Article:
Article 1, which conceptualizes the term discrimination against women, can be applied to the analysis of forms of discrimination that occur as a result of technological development, such as technological gaps, algorithms that deepen discrimination, racially-biased search engines, or the censorship of non-hegemonic bodies that protest online, which are only some of the ways in which technologies can deepen inequalities. Similarly, articles 2 and 3 relate to the obligations of States to eliminate inequalities in access to and use of technologies, through the creation of laws and public policy that guarantee, for example, accessibility, neutrality, data protection, security, and access to justice when violence is reproduced in the digital space, whether by private or public actors. Likewise, in line with Articles 5 and 10 of the Convention, States should be able to take an appropriate approach to eliminate discrimination based on stereotypes in the integration of women and girls into technical career training programs such as computer science, which persist in educational systems and culture. (4)
With regard to political participation, which is addressed by the CEDAW through Article 7, it is important to note that States have an obligation to address the high levels of gender-based political violence that women face in cyberspace. And, in relation to Article 8 of the CEDAW, it is important for States to guarantee the participation of women on an equal representation in high-level spaces where the main discussions on the Internet take place, such as the Internet Governance Forum (IGF) conducted by UN, space where female and diverse representation is usually lower than male representation (5). In the same spirit, article 14, could apply to the situation of rural women who did not have access to minimum conditions of Internet access and were victims of multiple human rights violations because of the mandatory isolation, whereas access to rights such as education and health depended entirely on the conditions of technological access. All of the articles contained in the CEDAW also offer other parameters of analysis for specific problems that most affect women and girls, where effects have been increased by the conditions in which cyberspace currently operates, such as trafficking, sexual exploitation, and child pornography.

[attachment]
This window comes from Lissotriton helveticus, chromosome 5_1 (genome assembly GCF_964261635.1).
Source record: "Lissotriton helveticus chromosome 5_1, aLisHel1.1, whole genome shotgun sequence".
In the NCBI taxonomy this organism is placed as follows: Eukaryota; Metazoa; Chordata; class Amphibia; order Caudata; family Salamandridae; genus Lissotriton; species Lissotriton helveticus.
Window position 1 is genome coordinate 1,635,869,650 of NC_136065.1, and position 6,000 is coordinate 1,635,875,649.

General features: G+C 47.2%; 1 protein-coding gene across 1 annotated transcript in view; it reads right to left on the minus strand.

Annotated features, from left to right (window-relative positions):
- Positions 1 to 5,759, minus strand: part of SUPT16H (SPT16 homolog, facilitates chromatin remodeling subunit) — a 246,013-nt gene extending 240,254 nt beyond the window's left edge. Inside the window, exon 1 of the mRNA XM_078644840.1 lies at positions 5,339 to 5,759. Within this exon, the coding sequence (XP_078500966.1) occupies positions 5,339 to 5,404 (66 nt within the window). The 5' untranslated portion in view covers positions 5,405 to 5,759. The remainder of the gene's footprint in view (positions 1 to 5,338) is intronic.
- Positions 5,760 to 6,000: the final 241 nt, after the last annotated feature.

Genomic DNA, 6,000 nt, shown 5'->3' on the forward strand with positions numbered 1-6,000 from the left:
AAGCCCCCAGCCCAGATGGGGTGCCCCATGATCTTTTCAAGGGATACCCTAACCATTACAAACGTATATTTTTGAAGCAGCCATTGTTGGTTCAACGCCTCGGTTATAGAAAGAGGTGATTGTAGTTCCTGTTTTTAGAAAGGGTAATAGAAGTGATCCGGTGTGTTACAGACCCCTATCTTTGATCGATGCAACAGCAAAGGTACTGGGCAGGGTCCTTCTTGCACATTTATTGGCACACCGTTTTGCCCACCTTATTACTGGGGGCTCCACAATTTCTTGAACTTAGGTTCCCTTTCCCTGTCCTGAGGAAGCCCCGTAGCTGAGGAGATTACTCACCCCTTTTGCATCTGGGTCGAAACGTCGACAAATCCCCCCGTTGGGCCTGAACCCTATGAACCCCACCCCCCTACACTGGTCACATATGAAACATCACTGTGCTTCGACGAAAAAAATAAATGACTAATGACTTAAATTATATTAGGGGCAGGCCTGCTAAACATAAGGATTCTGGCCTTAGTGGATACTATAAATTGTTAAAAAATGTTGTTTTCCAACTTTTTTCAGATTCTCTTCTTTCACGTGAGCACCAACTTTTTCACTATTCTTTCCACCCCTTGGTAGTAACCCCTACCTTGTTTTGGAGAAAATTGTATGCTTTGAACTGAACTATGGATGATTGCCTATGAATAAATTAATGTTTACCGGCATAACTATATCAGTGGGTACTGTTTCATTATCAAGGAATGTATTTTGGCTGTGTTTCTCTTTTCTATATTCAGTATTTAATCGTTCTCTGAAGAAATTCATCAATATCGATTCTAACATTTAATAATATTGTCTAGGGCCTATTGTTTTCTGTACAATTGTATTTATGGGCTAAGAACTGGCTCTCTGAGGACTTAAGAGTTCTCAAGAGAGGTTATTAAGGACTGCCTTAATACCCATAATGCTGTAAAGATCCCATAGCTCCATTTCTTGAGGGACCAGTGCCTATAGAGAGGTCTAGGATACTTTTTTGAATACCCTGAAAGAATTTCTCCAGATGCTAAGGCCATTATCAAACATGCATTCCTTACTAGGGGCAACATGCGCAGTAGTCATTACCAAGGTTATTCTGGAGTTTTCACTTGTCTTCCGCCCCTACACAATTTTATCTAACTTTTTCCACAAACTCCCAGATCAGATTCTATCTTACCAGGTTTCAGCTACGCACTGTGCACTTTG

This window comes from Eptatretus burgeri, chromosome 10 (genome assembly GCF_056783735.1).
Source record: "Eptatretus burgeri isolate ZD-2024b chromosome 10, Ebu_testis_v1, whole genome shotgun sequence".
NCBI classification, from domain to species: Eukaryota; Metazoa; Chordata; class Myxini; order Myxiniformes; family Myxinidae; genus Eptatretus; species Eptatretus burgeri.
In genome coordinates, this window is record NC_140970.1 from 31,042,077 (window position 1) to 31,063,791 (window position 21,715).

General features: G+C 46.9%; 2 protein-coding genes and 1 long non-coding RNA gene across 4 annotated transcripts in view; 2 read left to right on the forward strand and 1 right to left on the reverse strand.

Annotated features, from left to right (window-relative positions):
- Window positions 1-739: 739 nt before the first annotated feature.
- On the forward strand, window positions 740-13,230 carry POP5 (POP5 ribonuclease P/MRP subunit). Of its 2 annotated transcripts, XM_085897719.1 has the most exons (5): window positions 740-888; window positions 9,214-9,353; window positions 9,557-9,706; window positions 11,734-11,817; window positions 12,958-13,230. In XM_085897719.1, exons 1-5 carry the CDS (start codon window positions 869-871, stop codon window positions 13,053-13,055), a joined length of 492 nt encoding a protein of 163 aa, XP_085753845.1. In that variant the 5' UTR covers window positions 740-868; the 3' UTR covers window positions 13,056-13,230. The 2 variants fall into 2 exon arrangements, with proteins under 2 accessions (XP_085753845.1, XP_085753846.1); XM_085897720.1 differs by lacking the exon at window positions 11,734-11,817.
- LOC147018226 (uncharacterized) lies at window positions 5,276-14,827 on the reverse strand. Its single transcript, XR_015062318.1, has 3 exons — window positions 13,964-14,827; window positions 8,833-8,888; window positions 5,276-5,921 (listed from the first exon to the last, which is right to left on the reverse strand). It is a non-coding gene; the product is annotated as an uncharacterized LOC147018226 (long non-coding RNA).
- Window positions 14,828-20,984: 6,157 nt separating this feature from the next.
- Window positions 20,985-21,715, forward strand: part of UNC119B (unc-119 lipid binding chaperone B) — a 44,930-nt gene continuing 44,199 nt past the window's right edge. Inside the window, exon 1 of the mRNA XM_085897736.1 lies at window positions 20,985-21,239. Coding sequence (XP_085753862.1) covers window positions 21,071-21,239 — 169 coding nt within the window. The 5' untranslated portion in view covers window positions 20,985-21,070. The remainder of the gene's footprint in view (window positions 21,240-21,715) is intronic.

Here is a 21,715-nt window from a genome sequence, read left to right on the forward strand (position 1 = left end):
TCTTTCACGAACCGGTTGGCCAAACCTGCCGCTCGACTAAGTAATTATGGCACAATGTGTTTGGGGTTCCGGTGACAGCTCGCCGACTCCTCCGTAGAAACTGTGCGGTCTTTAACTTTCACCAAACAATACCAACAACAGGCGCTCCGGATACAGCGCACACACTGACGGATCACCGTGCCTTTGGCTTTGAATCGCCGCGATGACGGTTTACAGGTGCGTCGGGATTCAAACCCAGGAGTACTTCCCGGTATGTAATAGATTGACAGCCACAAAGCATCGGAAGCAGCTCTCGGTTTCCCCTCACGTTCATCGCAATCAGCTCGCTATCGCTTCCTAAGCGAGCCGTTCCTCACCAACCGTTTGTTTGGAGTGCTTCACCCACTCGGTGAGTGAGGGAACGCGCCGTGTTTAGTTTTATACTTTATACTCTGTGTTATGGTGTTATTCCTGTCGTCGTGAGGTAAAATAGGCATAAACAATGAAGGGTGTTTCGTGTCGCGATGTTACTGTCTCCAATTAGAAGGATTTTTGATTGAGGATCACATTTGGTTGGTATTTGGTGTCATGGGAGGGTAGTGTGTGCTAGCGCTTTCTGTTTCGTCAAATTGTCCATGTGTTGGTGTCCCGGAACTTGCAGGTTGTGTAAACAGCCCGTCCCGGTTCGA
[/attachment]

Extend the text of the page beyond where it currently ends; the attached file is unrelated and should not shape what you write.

While the development of human rights in relation to the use of technology is still a long way off, the CEDAW, its Committee and other treaty bodies theoretical contributions provides an opportunity to conduct comprehensive analyses from a human rights perspective aimed at eliminating the barriers that prevent women from enjoying their rights in cyberspace; and this is only possible thanks to the vision and spirit of the convention as a “living document”, in which any woman in any country can find a framework of protection to defend her rights in different contexts and against any form of exclusion and discrimination, no matter how new or unexplored.
4. An example of this is the analysis made in the UN Women's report "Women in Science, Technology, Engineering and Mathematics in Latin America and the Caribbean" published in May 2020, which mentions that: only 35% of students in STEM programs and careers are women. Report available at: https://www2.unwomen.org/-/media/field%20office%20americas/documentos/publicaciones/2020/09/mujeres%20en%20stem%20onu%20mujeres%20unesco%20sp32922.pdf?la=es&vs=4703
5. In 2019, women represented 42% of the people who participated in the IGF on a face-to-face basis, mostly from Western European countries. More information at: https://www.intgovforum.org/multilingual/content/igf-2019-participation-and-programme-statistics